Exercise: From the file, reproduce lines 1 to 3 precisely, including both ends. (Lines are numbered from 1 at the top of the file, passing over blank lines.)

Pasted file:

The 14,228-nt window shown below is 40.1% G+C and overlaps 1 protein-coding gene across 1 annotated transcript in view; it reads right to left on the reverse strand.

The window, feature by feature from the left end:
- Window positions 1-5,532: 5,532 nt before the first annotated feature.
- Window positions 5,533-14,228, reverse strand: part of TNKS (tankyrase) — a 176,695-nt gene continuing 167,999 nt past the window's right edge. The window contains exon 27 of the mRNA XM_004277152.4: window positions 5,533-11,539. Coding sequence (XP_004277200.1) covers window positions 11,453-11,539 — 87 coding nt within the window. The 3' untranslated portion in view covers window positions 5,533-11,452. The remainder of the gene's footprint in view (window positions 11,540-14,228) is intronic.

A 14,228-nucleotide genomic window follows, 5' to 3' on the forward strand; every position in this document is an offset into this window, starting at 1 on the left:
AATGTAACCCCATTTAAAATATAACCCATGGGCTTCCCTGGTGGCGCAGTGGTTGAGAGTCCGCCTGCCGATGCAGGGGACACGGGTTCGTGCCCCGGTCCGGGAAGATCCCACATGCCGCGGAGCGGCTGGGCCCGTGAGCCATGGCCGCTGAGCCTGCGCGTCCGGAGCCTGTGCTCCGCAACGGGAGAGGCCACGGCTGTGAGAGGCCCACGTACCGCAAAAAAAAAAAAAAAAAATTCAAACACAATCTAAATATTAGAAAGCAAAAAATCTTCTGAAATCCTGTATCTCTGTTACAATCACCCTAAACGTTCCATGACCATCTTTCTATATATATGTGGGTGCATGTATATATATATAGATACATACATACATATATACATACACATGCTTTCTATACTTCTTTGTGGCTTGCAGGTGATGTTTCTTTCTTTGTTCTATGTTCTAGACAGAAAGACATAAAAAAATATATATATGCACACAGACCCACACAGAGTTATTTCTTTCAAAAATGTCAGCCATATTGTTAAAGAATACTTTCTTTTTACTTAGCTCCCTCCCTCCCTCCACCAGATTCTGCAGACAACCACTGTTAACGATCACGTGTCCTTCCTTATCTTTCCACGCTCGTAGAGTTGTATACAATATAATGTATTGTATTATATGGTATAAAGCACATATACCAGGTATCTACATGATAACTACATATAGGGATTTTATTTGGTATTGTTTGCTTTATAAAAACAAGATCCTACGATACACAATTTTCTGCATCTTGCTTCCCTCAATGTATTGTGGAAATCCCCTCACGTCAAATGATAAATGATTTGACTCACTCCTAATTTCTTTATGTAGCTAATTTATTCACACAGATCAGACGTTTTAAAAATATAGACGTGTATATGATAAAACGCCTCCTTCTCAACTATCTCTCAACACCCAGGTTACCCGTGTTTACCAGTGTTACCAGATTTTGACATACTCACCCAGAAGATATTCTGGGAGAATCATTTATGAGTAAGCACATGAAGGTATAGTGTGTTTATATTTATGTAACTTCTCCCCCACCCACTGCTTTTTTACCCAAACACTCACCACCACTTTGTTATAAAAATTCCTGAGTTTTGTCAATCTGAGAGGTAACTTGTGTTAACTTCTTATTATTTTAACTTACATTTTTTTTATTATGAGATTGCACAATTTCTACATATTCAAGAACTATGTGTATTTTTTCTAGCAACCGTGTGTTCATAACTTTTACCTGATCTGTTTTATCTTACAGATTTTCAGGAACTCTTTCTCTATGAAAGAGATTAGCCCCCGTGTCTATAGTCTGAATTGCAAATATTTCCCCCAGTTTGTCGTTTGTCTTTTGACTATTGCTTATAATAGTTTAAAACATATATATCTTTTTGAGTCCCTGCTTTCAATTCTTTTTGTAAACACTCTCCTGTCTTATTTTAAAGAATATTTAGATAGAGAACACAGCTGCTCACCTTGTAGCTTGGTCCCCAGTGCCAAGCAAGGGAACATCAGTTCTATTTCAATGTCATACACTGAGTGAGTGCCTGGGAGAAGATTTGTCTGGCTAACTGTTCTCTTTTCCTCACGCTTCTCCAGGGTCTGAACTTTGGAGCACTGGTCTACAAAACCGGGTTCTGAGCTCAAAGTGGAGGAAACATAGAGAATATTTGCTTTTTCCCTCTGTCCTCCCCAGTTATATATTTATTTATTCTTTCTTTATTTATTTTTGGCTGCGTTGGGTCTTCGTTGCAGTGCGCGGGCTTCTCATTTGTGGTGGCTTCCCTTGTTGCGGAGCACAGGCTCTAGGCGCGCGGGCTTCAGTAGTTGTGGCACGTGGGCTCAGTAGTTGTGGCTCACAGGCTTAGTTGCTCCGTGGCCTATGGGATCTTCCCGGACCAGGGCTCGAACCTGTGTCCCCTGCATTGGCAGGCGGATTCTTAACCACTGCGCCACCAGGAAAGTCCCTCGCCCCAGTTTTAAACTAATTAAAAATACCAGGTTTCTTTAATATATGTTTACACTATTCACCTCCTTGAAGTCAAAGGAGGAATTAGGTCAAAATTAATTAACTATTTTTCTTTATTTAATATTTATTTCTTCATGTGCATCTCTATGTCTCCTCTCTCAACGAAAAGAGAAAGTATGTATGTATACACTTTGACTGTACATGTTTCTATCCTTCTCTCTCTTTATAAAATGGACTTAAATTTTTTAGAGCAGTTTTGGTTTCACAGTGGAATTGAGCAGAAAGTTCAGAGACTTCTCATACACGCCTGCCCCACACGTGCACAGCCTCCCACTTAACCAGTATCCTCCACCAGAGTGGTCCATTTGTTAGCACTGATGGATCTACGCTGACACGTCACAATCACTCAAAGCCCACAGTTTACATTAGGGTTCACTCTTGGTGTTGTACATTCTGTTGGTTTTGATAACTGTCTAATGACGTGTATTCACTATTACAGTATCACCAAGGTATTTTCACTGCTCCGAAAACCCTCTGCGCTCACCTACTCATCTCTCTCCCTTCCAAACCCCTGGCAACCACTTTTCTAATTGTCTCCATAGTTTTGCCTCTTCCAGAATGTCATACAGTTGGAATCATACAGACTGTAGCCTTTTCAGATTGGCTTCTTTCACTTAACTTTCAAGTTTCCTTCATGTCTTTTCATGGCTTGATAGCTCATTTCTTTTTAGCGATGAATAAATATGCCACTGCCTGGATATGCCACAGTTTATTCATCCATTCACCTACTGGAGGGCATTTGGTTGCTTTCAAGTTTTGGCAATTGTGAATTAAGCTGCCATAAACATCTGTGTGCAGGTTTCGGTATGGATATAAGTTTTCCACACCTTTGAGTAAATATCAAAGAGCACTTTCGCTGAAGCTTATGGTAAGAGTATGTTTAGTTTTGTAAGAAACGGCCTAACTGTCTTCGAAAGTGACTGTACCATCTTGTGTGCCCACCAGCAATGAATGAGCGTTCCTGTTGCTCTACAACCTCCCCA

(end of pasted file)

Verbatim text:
The 14,228-nt window shown below is 40.1% G+C and overlaps 1 protein-coding gene across 1 annotated transcript in view; it reads right to left on the reverse strand.

The window, feature by feature from the left end:
- Window positions 1-5,532: 5,532 nt before the first annotated feature.